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Norwich Canoe Club is based at Whitlingham, Trowse in Norwich, Norfolk, UK with Whitlingham Great Broad, Whitlingham Little Broad, River Yare and River Wensum on its doorstep. It is a canoe and kayak racing club that focuses on flatwater sprint canoeing and marathon canoeing. It is a friendly club where canoeing is safe and fun and welcomes anyone who wants to have a go on the water. The club has as many girls as boys and as many women as men and also lots of families who all come and paddle together. Members are all ages, from 7 to 70 so there is definitely a place for everyone.
The club holds the highest Top Club Gold accreditation, awarded by the British Canoe Union and Sport England, and regularly produces elite paddlers who represent Great Britain in European and international regattas and at the International Canoe Federation Canoe Sprint and Canoe Marathon World Championships.
Ian Wynne, 2004 Olympic K1 500m bronze medallist, is an honorary member of the club.
Norwich Canoe Club also happens to be one of the top kayak racing clubs in the UK and are very proud of their recent string of achievements :
Marathon kayak racing very similar to marathon road racing. It is an endurance sport, racing as fast as possible over distances varying from 4 to 125 miles! The regular club races are part of the Hasler Series, named after Major Herbert 'Blondie' Hasler. Competitors are seeded, based on ability, into divisions from 1 to 9. As a beginner competitors start racing in division 9, which is 4 miles. Promotion is based on time so, when as competitors get faster they are promoted to division 8 and so on. In a regional competition divisions 9, 8 and 7 races are 4 miles, 6, 5 and 4 are 8 miles and 3, 2 and 1 are 12 miles. Some races include portages, which is where competitors get out of the boat, run round an obstacle of some sort, typically a lock, before getting back in and carrying on.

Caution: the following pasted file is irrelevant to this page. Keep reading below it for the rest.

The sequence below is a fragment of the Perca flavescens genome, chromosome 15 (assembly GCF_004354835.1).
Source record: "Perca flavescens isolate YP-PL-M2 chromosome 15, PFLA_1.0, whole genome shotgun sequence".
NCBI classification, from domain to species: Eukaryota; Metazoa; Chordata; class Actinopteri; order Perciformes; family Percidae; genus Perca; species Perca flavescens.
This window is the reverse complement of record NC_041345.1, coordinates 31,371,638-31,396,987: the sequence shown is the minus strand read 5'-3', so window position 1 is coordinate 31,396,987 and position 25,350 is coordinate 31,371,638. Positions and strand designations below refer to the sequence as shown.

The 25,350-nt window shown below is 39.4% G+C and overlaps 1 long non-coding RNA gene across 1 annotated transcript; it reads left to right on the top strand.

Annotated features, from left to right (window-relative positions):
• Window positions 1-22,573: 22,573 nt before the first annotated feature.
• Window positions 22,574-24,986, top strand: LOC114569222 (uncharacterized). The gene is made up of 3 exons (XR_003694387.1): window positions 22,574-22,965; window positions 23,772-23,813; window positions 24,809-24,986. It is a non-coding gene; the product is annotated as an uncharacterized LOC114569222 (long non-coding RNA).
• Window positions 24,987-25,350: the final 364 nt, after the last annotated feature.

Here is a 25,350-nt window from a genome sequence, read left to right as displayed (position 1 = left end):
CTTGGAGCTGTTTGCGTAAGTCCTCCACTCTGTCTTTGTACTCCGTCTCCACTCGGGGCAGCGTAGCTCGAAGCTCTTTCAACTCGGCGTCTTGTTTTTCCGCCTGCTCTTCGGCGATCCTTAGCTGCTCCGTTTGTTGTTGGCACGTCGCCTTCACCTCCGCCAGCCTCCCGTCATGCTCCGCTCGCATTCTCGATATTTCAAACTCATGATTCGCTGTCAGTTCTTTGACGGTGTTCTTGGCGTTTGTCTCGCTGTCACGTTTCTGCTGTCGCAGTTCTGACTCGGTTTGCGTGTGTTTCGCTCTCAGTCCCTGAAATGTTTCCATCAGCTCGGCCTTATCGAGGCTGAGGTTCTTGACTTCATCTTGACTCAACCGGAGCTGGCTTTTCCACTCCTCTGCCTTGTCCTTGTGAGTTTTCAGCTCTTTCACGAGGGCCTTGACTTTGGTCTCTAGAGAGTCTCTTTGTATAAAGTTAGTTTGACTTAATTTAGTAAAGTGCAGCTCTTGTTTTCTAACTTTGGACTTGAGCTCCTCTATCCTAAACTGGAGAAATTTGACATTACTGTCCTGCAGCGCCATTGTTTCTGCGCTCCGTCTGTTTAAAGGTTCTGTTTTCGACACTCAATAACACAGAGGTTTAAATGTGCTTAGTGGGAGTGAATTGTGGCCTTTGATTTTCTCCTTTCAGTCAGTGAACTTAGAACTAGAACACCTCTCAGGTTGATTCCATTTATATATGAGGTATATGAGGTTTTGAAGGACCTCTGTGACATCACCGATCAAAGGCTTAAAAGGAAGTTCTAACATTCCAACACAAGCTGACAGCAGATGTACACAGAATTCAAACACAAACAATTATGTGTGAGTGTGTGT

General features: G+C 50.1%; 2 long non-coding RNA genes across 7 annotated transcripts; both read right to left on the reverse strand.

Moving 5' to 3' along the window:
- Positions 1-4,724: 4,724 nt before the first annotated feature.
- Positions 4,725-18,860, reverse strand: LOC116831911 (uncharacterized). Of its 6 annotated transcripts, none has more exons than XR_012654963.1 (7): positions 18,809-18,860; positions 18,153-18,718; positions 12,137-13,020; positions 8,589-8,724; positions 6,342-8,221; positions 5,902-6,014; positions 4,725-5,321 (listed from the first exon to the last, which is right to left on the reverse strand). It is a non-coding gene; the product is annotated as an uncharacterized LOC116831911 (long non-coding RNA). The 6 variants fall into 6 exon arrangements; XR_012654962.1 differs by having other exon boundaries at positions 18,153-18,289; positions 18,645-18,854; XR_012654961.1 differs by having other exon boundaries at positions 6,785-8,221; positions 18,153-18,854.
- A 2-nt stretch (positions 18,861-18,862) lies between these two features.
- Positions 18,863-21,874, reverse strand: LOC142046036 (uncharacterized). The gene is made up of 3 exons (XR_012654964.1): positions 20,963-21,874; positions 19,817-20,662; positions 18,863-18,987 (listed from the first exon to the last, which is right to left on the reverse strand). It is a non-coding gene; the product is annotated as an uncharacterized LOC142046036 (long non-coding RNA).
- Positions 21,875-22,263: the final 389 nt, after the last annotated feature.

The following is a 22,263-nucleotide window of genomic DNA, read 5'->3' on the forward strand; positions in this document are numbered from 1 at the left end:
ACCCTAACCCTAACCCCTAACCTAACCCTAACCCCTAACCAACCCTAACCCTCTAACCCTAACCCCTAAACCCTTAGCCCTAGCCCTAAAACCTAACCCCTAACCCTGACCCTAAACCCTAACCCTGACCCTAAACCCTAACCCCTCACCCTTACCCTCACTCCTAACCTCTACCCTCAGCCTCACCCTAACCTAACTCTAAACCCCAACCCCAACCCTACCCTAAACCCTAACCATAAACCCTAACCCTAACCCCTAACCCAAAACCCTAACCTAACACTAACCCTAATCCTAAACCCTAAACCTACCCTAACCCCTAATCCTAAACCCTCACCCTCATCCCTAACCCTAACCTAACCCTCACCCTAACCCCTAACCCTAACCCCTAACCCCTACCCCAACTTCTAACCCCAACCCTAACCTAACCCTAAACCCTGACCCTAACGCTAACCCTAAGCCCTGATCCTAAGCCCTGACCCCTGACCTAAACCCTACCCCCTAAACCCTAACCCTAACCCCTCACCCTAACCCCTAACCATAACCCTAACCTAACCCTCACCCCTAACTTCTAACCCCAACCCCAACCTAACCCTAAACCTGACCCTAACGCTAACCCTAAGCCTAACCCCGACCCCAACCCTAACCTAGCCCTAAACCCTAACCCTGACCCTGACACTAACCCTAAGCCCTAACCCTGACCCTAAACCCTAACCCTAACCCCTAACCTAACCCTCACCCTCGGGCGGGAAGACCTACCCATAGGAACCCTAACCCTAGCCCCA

Sprint kayak racing is very similar to sprint track racing. It is an Olympic discipline and races are run on a regatta course of 9 lanes. Paddlers compete in 200m, 500m and 1000m events in K1s, K2s and K4s. Like marathon racing, these races are also seeded based on ability and, depending upon speed, competitors are placed in groups A to D. As a beginner competitors start in group D and as they improve their times competitors move up through to group A. Sprint regattas take place 5 times a year at the Holme Pierrepont National Watersports Centre in Nottingham, home and training ground of the Team GB Canoe Sprint Team.
For the under 12s there's a special racing kayak used called a Lightning. The divisions are Under 12 boys, Under 12 girls, Under 10 boys and Under 10 girls. Marathon lightning races are usually 2.5 miles and sprints are usually 200m and 500m. The club also has K2s and K4s for juniors that want to paddle and race with a friend!
Everyone starts out as a beginner so the club offers Introduction to Kayaking sessions, which gets beginners to a standard were they can paddle with a group. In these sessions beginners will learn about the boats, paddling techniques and safety requirements. Once completed, they can then attend two free trial club sessions before deciding whether to fully join the club. As a member, beginners will first join the club sessions on Wednesday evenings and Saturday mornings with other people with a similar ability and follow training sessions developed by one of the 25 qualified coaches.
The club caters for everyone, including those that are registered disabled, and has specially adapted canoes and kayaks if the paddler is unable to use a standard boat. The club focuses on each individual's abilities with one-to-one and, if needed, two-to-one coaching to help the paddler achieve their goals. Paddle-Ability paddlers can enter sprint and marathon races and represent Great Britain in the Team GB Paracanoe Squad.
Norwich Canoe Club often go out into the community and work with people of all ages and abilities who may not, otherwise, have a chance to go canoeing. As a community amateur sports club they recognise that there are barriers for some people wanting to participate in canoeing. To try to break down these barriers the club has developed a Community Outreach Programme, which offers canoeing to local groups and organisations. Club coaches and members regularly go into schools, day-care centres, public places, and fêtes to promote and demonstrate the sport, including competitions using indoor kayak machines and on-the-water taster sessions.